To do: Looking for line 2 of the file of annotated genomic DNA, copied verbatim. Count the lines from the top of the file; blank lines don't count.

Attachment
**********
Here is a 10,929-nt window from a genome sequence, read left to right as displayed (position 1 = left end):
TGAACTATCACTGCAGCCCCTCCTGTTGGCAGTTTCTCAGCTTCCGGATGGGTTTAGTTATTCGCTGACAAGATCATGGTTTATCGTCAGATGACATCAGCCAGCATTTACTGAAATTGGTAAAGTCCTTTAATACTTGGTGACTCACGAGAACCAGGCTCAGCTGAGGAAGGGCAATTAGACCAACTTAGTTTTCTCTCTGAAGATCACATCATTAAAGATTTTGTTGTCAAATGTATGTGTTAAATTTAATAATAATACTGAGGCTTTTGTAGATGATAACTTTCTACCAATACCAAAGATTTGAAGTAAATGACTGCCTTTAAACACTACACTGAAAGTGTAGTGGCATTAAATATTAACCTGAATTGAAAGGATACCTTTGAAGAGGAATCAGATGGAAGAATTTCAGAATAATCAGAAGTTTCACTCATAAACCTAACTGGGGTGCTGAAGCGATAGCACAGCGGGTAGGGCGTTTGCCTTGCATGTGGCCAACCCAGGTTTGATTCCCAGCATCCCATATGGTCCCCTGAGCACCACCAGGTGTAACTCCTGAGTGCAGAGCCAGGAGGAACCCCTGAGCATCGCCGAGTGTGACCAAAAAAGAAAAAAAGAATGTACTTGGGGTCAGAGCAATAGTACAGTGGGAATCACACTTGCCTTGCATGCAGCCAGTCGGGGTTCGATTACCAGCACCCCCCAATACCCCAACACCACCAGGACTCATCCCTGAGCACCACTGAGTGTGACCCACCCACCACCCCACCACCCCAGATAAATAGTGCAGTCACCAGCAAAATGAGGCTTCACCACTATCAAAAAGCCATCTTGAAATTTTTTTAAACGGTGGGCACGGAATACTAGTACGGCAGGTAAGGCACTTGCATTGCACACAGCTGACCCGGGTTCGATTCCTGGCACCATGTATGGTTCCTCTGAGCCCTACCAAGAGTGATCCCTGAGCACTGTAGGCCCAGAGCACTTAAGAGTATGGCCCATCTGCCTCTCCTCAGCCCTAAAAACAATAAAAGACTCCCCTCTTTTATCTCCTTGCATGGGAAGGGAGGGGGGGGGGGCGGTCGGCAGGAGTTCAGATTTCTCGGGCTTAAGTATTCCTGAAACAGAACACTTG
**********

TGAACTATCACTGCAGCCCCTCCTGTTGGCAGTTTCTCAGCTTCCGGATGGGTTTAGTTATTCGCTGACAAGATCATGGTTTATCGTCAGATGACATCAGCCAGCATTTACTGAAATTGGTAAAGTCCTTTAATACTTGGTGACTCACGAGAACCAGGCTCAGCTGAGGAAGGGCAATTAGACCAACTTAGTTTTCTCTCTGAAGATCACATCATTAAAGATTTTGTTGTCAAATGTATGTGTTAAATTTAATAATAATACTGAGGCTTTTGTAGATGATAACTTTCTACCAATACCAAAGATTTGAAGTAAATGACTGCCTTTAAACACTACACTGAAAGTGTAGTGGCATTAAATATTAACCTGAATTGAAAGGATACCTTTGAAGAGGAATCAGATGGAAGAATTTCAGAATAATCAGAAGTTTCACTCATAAACCTAACTGGGGTGCTGAAGCGATAGCACAGCGGGTAGGGCGTTTGCCTTGCATGTGGCCAACCCAGGTTTGATTCCCAGCATCCCATATGGTCCCCTGAGCACCACCAGGTGTAACTCCTGAGTGCAGAGCCAGGAGGAACCCCTGAGCATCGCCGAGTGTGACCAAAAAAGAAAAAAAGAATGTACTTGGGGTCAGAGCAATAGTACAGTGGGAATCACACTTGCCTTGCATGCAGCCAGTCGGGGTTCGATTACCAGCACCCCCCAATACCCCAACACCACCAGGACTCATCCCTGAGCACCACTGAGTGTGACCCACCCACCACCCCACCACCCCAGATAAATAGTGCAGTCACCAGCAAAATGAGGCTTCACCACTATCAAAAAGCCATCTTGAAATTTTTTTAAACGGTGGGCACGGAATACTAGTACGGCAGGTAAGGCACTTGCATTGCACACAGCTGACCCGGGTTCGATTCCTGGCACCATGTATGGTTCCTCTGAGCCCTACCAAGAGTGATCCCTGAGCACTGTAGGCCCAGAGCACTTAAGAGTATGGCCCATCTGCCTCTCCTCAGCCCTAAAAACAATAAAAGACTCCCCTCTTTTATCTCCTTGCATGGGAAGGGAGGGGGGGGGGGCGGTCGGCAGGAGTTCAGATTTCTCGGGCTTAAGTATTCCTGAAACAGAACACTTG